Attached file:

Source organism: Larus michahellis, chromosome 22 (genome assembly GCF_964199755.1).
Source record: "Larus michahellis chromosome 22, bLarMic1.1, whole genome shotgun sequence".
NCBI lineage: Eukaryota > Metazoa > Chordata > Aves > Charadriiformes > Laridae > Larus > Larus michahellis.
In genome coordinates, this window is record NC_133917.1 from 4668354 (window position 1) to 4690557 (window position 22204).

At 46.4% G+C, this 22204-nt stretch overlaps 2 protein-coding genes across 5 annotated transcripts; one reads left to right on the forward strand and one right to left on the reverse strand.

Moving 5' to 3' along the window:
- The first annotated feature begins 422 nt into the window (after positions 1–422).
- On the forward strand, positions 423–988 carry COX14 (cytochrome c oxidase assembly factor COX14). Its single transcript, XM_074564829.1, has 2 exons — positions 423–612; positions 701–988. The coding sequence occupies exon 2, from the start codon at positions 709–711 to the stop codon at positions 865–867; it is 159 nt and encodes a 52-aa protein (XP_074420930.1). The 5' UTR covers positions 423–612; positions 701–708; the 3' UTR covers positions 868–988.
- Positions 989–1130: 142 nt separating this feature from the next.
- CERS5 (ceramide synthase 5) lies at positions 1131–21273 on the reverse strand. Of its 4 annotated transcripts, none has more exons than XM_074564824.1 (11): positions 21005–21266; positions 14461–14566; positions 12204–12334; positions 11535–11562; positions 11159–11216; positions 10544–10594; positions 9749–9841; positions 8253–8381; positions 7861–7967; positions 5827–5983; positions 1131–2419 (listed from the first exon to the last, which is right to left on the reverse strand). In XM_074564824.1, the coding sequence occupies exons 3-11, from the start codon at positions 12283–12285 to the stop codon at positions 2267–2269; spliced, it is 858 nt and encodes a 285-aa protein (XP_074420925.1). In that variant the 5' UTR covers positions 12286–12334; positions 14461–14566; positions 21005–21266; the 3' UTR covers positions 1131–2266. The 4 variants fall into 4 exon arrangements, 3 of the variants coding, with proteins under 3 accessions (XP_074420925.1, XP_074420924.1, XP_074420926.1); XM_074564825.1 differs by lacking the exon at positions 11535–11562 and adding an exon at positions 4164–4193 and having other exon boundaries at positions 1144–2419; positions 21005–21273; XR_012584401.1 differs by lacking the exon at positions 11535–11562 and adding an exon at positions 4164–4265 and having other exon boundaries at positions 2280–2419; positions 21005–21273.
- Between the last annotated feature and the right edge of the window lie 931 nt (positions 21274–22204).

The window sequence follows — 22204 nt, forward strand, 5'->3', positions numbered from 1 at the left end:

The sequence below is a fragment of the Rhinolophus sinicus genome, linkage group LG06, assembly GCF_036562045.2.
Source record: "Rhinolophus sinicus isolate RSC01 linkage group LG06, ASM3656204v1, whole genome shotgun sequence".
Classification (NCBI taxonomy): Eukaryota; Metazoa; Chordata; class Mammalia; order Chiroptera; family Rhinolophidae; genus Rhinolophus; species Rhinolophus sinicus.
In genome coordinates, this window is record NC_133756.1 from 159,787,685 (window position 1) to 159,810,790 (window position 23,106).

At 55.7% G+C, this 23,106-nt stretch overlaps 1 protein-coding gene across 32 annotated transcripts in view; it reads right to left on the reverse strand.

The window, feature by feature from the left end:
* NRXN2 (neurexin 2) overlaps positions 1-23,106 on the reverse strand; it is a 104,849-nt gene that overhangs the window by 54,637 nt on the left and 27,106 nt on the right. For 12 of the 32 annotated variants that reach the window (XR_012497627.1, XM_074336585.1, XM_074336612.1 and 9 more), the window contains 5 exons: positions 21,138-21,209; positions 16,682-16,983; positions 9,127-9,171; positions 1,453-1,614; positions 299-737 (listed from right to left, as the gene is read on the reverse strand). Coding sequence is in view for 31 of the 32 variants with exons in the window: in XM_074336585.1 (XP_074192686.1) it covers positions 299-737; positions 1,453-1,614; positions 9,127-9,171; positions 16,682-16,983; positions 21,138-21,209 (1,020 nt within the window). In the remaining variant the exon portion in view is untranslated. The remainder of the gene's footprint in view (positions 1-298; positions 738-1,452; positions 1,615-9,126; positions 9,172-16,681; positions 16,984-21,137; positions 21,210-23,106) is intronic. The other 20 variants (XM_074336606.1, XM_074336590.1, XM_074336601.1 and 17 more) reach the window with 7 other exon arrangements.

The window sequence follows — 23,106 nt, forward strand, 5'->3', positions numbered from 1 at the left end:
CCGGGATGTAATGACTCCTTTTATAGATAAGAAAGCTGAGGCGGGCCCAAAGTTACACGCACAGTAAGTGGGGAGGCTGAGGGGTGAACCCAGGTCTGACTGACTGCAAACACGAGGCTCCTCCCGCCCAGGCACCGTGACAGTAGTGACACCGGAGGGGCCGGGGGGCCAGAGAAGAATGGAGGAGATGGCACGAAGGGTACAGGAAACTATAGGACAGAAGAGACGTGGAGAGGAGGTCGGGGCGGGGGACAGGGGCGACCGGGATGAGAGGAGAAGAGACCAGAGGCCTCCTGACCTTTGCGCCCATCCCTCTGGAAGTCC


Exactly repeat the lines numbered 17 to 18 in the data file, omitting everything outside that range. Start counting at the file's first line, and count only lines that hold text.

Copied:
At 55.7% G+C, this 23,106-nt stretch overlaps 1 protein-coding gene across 32 annotated transcripts in view; it reads right to left on the reverse strand.

The window, feature by feature from the left end: